Saturday, August 06, 2005

The Nonsense of the "Ex-Gay" Thing [Note: This Post Will Be Occasionally Updated]

[I have decided to keep this post "open," and add to it as people mention things or I think of them. Normally it's kind of unethical to edit after posting, but the list below will be an exception.]

Well, I'm back from the most beautiful week in Montreal with my daughter. I had to go to a conference there to receive an Outstanding Paper award from a journal, along with my co-author. There was a great music festival going on downtown -- Les Franco Folies, and we heard some top French and Canadian bands and singers of all types. Took lots of pictures, had lots of adventures, got lots of sunshine, walked until our feet were falling off.

So I see that there were a number of good comments on that last post, which I love. Look, this "ex-gay" thing is a stroke of genius, the wackos knew exactly how hard that would be to refute. I've been seeing the topic on TV, even in Canada, I saw Warren Throckmorton in my hotel room, and I see they're cranking up the volume on this "ex-gay" machine, because it has the potential to work spectacularly for them.

Let me enumerate some of the problems with the "ex-gay" point.

To begin, here is the argument: some people who have a homosexual orientation can pretend to be heterosexual. They can marry someone of the opposite sex, and some can even manage to have children. This is considered preferable to marrying someone that the person finds attractive, usually for religious reasons. The CRC and PFOX intend to use this argument to undermine the Montgomery County sex-ed curriculum. They plan to try to force the district to include teaching about "ex-gays" in the classes, and will claim that the schools are dicriminating against them if they don't include it.

So here's what I scribbled in my notebook while I sat in a terminal in Boston waiting for a flight to open up (there were thunderstorms all up and down the East Coast last night, we almost didn't make it back):
  • People don't change You will not hear even the staunchest proponents of "ex-gayism" say that people can actually change their sexual orientation. If there are actually "ex-gay" people in the world (and it may be possible, though nobody seems to be able to find any of them), they are a big secret. The most anyone can say is that gay people can suppress their feelings or change their behavior.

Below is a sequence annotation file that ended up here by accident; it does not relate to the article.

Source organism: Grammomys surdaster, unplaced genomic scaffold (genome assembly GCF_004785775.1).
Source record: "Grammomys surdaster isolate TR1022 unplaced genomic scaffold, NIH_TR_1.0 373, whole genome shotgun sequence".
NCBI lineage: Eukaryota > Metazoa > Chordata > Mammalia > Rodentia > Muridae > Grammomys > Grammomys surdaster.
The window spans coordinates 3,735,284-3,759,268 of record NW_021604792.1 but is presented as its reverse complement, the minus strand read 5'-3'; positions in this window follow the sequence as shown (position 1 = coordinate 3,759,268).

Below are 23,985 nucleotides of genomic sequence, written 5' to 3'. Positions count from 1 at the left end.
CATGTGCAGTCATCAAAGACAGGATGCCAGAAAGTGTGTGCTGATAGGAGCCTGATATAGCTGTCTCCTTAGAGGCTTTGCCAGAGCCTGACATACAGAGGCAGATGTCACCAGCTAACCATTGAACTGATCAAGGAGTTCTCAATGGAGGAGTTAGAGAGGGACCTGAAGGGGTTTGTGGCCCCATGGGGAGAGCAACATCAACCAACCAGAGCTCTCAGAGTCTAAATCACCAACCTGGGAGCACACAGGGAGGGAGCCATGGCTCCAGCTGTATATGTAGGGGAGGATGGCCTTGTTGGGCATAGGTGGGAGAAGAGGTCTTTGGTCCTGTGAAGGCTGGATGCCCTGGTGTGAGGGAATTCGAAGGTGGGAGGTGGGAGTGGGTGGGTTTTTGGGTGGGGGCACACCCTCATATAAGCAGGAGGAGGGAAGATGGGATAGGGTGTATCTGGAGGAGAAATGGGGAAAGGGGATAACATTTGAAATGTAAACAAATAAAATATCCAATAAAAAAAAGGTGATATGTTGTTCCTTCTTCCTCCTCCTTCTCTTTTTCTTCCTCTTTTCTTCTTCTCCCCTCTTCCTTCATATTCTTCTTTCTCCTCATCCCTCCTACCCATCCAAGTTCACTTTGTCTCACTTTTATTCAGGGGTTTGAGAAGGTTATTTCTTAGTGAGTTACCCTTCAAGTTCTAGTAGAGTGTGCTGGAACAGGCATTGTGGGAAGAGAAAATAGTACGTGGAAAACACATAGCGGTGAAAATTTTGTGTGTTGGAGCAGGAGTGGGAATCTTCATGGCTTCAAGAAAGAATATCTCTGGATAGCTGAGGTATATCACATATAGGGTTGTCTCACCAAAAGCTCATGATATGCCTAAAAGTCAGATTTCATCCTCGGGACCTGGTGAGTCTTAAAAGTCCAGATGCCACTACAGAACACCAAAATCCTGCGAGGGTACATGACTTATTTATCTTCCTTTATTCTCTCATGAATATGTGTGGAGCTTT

• It's religion Many straight people are confused and uncomfortable with the topic of homosexuality, but the only people who really oppose it use a religious argument. Groups like the Taliban and certain Christian groups focus on scraps of scripture and ignore the larger message of forgiveness and minding your own business. The "ex-gay" movement is almost entirely centered around religious ministries. Some religions don't eat ham, some don't eat beef, some don't shave their beards, some have to cover their heads, some believe gay people should pretend to be something other than what they are. None of it belongs in the public schools.
  • There is nothing special about suppressing your impulses As a straight married guy, I can tell you there are times that I see attractive women and don't do anything at all. This is not a bit different from a gay person who has learned not to act on their feelings. Do they deserve a medal for that? If they get one, I want one.
  • "Ex-Gay" equals Straight If somebody used to be gay, and now they're not, then they're "straight." Heterosexual. There doesn't need to be a special word for it. The sex-ed curriculum already teaches about straight people.